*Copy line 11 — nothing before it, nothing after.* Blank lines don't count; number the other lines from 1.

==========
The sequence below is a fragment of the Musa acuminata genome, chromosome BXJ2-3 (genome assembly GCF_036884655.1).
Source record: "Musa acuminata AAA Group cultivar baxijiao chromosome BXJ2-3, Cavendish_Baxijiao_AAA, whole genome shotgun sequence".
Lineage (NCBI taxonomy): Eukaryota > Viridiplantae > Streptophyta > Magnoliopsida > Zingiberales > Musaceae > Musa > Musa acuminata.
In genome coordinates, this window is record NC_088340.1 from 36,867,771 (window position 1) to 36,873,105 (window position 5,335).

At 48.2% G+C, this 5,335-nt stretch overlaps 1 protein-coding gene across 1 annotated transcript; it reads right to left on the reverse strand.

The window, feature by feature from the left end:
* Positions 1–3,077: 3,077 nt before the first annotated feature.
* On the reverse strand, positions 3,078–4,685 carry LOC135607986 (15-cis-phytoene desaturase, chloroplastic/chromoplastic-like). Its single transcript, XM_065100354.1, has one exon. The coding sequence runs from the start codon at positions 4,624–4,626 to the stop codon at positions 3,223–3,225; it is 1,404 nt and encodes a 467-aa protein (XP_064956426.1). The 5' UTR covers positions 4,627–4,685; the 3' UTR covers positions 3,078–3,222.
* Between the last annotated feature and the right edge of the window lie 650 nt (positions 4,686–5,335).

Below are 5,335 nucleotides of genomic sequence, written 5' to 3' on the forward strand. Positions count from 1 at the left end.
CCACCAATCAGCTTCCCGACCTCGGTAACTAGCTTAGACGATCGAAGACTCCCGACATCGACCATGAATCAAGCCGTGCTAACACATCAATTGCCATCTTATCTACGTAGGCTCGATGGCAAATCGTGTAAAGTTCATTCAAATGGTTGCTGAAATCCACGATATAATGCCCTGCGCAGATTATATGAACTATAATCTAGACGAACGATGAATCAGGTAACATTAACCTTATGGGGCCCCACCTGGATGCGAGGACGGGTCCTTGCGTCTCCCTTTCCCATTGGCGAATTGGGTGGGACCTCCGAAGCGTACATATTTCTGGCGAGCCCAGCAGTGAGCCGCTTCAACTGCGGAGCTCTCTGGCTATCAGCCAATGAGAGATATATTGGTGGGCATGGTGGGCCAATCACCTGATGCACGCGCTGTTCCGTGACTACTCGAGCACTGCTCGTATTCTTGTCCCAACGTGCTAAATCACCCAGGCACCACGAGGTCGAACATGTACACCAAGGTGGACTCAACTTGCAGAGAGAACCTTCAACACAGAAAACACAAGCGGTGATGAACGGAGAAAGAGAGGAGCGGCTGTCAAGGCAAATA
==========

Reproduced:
CCACCAATCAGCTTCCCGACCTCGGTAACTAGCTTAGACGATCGAAGACTCCCGACATCGACCATGAATCAAGCCGTGCTAACACATCAATTGCCATCTTATCTACGTAGGCTCGATGGCAAATCGTGTAAAGTTCATTCAAATGGTTGCTGAAATCCACGATATAATGCCCTGCGCAGATTATATGAACTATAATCTAGACGAACGATGAATCAGGTAACATTAACCTTATGGGGCCCCACCTGGATGCGAGGACGGGTCCTTGCGTCTCCCTTTCCCATTGGCGAATTGGGTGGGACCTCCGAAGCGTACATATTTCTGGCGAGCCCAGCAGTGAGCCGCTTCAACTGCGGAGCTCTCTGGCTATCAGCCAATGAGAGATATATTGGTGGGCATGGTGGGCCAATCACCTGATGCACGCGCTGTTCCGTGACTACTCGAGCACTGCTCGTATTCTTGTCCCAACGTGCTAAATCACCCAGGCACCACGAGGTCGAACATGTACACCAAGGTGGACTCAACTTGCAGAGAGAACCTTCAACACAGAAAACACAAGCGGTGATGAACGGAGAAAGAGAGGAGCGGCTGTCAAGGCAAATA